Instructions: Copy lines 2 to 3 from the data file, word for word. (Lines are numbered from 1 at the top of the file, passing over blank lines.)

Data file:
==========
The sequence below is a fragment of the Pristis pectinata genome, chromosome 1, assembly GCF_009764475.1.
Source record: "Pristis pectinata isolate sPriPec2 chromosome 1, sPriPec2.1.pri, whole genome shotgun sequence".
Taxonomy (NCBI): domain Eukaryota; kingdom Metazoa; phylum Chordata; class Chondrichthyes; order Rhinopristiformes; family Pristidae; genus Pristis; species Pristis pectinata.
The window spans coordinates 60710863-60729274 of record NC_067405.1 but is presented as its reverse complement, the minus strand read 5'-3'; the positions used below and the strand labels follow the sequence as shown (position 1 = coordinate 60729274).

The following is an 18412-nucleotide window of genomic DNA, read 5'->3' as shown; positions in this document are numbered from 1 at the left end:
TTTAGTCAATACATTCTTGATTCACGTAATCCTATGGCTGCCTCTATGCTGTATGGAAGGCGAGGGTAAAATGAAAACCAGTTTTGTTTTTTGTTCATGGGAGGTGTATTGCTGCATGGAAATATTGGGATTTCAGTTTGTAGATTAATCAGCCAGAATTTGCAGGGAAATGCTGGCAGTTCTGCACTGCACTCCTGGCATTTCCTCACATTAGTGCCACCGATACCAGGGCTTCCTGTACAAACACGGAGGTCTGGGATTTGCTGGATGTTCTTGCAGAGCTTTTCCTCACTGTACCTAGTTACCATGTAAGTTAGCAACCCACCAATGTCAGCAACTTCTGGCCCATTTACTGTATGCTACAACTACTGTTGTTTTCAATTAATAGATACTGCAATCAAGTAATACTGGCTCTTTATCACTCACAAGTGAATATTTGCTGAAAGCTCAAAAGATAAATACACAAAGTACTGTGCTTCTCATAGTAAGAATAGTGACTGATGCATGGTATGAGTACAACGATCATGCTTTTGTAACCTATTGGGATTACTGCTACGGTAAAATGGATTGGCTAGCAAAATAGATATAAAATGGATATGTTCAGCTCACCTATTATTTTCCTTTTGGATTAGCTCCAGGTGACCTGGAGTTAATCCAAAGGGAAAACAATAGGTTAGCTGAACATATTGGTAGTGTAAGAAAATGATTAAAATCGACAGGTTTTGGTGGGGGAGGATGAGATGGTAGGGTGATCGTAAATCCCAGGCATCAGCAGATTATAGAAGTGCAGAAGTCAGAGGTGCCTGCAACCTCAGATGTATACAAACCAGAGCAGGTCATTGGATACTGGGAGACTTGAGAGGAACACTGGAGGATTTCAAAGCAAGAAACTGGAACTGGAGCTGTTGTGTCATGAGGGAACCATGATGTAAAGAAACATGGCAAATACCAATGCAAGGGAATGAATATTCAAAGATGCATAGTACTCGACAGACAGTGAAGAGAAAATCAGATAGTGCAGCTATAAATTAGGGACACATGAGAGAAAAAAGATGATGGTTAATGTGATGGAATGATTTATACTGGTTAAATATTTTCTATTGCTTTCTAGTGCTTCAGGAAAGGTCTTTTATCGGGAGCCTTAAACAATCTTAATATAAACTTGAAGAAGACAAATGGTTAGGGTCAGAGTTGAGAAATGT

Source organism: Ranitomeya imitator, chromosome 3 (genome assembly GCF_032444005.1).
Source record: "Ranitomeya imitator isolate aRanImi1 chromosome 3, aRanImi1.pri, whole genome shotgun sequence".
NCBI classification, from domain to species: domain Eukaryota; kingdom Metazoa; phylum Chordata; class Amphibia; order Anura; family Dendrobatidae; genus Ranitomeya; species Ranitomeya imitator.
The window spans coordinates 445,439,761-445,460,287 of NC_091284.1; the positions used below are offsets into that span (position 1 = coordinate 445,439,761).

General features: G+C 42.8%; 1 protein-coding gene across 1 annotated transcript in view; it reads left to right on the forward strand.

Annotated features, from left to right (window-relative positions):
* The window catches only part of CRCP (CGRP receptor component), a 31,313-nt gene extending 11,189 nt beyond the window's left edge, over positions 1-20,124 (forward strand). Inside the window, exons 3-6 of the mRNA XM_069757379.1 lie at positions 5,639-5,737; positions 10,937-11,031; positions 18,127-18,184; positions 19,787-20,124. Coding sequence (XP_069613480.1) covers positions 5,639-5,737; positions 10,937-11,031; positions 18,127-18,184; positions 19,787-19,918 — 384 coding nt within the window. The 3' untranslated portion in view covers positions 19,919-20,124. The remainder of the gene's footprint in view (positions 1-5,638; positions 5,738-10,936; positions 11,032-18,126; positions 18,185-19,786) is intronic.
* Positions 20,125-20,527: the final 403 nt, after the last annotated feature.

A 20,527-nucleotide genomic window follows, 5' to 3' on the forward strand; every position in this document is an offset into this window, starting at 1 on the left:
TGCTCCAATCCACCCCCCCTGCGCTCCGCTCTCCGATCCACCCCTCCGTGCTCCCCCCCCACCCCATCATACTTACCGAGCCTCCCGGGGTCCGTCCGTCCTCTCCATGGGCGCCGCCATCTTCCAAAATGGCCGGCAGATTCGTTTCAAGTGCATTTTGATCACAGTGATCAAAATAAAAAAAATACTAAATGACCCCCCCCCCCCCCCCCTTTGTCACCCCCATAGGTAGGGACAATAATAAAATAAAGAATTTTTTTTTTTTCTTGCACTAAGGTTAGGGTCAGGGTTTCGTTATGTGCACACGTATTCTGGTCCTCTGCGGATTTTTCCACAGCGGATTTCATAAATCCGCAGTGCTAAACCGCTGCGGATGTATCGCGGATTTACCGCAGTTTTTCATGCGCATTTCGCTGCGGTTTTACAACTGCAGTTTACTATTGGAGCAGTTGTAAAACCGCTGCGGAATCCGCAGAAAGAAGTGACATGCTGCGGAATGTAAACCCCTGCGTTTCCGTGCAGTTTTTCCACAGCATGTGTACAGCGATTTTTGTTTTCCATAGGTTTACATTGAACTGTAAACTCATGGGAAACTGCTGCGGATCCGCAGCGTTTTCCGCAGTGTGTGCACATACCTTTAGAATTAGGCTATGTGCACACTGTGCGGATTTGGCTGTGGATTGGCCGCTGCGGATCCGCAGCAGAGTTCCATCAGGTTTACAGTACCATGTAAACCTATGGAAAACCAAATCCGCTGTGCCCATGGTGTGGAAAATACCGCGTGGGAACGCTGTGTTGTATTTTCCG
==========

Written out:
Source record: "Pristis pectinata isolate sPriPec2 chromosome 1, sPriPec2.1.pri, whole genome shotgun sequence".
Taxonomy (NCBI): domain Eukaryota; kingdom Metazoa; phylum Chordata; class Chondrichthyes; order Rhinopristiformes; family Pristidae; genus Pristis; species Pristis pectinata.